Bill Gross, the co-founder of PIMCO who manages the $250 billion Total Return Fund, recently wrote his 2012 outlook
. For many, it was a cold slap in the face following a holiday stretch devoid of such realities.
As I read his work, however, I found myself nodding my head in agreement on more than one occasion. In particular, he spoke of the potential for "a perfect storm" in 2012 following the calmer seas of 2011.
This vernacular shouldn't surprise Old School readers; Minyanville forecast the first phase of the financial crisis
, offered that we were in The Eye of the Financial Storm
the last year or so, and opined in August that The Second Side of the Financial Storm
was about to arrive.
Mr. Gross and I have both been in the "de-leverage" camp for the past few years and we've been wrong, thanks to the obscene amounts of artificial stimuli injected into the veins of the system formerly known as capitalism.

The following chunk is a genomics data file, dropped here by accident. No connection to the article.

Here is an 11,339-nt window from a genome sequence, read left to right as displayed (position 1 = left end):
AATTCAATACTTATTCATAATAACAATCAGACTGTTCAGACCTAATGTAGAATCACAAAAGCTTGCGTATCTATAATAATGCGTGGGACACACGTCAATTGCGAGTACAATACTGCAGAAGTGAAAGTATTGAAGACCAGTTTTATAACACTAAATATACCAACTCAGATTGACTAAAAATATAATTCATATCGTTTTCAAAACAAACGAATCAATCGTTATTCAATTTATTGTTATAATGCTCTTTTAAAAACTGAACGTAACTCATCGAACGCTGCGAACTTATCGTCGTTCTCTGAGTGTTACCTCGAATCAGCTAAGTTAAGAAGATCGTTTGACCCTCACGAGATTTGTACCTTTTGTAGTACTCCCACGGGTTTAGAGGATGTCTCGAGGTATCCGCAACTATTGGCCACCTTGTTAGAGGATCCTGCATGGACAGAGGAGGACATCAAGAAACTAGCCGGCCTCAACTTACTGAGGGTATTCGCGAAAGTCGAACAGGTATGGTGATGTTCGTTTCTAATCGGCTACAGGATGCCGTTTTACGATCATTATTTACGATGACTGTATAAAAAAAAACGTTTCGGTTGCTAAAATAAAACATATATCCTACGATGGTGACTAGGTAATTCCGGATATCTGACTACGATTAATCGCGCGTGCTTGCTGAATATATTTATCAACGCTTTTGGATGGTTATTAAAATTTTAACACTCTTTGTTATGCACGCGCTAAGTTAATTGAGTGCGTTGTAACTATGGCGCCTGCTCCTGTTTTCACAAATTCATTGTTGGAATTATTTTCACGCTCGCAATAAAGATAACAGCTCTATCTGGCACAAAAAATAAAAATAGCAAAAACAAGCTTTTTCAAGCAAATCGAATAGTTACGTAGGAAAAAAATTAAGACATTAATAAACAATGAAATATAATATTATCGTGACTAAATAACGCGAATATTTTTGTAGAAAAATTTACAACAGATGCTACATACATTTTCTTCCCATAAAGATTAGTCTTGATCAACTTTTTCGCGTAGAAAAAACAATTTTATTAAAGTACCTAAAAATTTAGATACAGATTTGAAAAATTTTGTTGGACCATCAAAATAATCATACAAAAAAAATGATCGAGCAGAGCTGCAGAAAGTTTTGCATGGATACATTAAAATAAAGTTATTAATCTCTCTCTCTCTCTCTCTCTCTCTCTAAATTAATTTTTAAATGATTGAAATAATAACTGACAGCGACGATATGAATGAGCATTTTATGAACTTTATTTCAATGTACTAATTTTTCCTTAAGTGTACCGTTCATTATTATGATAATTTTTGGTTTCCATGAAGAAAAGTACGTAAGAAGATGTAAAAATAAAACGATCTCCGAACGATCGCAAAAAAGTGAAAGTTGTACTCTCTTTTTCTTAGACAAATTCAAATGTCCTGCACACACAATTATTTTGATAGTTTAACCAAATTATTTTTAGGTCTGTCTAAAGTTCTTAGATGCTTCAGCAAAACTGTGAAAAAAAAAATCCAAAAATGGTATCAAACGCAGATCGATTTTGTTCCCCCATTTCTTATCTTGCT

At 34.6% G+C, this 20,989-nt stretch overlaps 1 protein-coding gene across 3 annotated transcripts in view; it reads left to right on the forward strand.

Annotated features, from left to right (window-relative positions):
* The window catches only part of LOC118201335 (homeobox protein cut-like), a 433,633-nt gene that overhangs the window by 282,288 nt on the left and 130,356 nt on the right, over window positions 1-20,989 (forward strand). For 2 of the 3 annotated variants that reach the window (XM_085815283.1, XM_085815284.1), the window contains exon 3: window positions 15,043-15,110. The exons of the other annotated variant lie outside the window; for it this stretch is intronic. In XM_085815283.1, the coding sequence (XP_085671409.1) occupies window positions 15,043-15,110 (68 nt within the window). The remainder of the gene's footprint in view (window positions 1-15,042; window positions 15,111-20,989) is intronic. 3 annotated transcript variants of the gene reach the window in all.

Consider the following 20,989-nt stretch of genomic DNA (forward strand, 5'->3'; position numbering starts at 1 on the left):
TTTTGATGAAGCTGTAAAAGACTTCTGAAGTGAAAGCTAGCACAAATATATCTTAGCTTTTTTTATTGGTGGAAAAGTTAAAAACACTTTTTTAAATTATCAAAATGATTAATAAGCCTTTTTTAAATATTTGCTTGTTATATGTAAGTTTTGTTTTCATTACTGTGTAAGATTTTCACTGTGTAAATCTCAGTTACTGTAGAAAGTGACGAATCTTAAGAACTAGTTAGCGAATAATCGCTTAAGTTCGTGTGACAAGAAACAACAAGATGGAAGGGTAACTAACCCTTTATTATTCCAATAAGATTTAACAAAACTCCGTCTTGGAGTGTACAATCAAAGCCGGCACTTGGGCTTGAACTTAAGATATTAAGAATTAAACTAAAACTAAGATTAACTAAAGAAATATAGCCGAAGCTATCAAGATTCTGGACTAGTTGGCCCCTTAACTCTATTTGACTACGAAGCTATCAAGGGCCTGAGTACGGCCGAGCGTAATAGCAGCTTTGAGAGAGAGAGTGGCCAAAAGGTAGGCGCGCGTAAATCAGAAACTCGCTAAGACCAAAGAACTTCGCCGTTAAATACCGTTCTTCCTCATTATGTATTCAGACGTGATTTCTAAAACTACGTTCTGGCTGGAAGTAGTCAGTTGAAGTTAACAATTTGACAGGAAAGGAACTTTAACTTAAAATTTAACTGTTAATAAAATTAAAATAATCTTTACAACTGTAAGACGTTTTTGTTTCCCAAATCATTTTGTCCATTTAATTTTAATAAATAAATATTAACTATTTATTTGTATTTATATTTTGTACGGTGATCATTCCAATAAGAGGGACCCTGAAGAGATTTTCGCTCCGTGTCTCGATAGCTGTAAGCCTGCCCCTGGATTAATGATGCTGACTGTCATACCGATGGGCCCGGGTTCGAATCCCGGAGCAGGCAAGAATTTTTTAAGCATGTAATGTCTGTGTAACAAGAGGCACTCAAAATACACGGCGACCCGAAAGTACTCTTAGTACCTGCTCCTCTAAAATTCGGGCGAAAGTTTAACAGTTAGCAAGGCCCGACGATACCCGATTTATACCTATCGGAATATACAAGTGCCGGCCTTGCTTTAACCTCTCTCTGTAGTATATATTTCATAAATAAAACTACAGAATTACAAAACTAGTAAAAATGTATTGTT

What are new to his 2012 secular outlook are words like "implosion" and phrases like "bimodal fat-tailed" outcomes. This, too, should be familiar to ye faithful, although Minyanville used friendlier analogies such as "medicine that cures the disease (debt destruction) versus drugs that mask the symptoms" and wrote articles that attempted to dissect the dilemma, such as Pick a Side or Stand Aside
Indeed, in my Ten Themes for 2012
, which was published prior to the venerable Mr. Gross, when referring to the financial markets, I wrote:
Financial asset performance will be dependent on policymakers. “Free” markets—those without government stimuli—will aggressively deflate. “Modified” markets—those with bearded socialism and/or nationalized assets—will act better, but arrive with profound costs and unintended consequences.
Through a pure technical lens, the “reverse head & shoulders” pattern in the S&P that we’ve monitored in Minyanville for the past month has triggered, which “works” to S&P 1360.